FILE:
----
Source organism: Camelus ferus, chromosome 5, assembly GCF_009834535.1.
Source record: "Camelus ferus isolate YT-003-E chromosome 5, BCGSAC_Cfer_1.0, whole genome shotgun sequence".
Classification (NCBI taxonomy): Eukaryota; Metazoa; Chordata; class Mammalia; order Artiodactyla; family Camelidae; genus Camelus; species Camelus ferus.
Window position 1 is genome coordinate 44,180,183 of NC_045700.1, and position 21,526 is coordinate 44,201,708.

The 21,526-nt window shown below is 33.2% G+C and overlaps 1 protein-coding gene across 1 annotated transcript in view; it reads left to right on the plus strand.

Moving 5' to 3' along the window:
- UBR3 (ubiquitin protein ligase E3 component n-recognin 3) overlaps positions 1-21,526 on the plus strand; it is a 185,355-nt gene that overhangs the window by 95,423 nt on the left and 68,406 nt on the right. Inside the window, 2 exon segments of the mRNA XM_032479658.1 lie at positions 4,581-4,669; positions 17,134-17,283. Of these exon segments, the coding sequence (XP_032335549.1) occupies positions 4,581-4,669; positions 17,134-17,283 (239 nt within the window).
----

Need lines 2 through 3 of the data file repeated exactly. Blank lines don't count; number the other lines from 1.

Source record: "Camelus ferus isolate YT-003-E chromosome 5, BCGSAC_Cfer_1.0, whole genome shotgun sequence".
Classification (NCBI taxonomy): Eukaryota; Metazoa; Chordata; class Mammalia; order Artiodactyla; family Camelidae; genus Camelus; species Camelus ferus.